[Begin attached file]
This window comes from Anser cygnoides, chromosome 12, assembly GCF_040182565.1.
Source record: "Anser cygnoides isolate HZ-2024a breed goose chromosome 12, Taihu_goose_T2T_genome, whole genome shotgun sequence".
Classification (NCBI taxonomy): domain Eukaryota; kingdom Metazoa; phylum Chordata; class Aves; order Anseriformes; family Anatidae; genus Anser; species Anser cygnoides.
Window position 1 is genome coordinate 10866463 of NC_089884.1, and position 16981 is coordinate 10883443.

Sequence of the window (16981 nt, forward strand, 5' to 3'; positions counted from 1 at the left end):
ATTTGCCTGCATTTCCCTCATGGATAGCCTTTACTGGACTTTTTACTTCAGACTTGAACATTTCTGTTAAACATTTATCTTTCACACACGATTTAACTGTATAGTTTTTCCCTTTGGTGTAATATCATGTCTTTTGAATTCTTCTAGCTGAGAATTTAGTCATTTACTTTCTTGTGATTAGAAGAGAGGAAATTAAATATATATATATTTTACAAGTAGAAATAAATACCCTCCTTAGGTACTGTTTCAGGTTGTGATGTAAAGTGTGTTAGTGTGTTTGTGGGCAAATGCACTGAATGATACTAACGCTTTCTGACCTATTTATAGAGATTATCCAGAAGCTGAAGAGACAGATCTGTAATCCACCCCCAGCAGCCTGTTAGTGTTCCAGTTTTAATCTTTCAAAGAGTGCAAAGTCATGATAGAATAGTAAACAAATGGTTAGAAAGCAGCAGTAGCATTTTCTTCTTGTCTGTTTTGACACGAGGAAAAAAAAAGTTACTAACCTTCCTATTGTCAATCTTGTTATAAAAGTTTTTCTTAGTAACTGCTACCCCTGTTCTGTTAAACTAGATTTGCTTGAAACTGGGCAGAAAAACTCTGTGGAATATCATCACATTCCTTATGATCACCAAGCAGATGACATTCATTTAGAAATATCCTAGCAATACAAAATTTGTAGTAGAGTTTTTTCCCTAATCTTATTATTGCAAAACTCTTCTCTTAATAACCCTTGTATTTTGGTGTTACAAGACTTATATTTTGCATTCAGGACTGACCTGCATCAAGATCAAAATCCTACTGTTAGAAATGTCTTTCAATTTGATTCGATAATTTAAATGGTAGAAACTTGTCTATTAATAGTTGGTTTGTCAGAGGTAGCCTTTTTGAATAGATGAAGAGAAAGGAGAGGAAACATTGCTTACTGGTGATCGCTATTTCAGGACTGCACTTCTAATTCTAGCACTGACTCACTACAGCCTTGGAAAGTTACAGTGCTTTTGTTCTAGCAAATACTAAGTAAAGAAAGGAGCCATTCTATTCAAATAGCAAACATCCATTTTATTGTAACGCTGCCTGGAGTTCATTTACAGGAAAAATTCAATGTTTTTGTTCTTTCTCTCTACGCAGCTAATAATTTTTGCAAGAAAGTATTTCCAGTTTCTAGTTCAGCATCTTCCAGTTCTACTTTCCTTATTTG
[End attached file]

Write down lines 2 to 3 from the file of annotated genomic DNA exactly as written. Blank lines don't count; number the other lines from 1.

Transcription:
Source record: "Anser cygnoides isolate HZ-2024a breed goose chromosome 12, Taihu_goose_T2T_genome, whole genome shotgun sequence".
Classification (NCBI taxonomy): domain Eukaryota; kingdom Metazoa; phylum Chordata; class Aves; order Anseriformes; family Anatidae; genus Anser; species Anser cygnoides.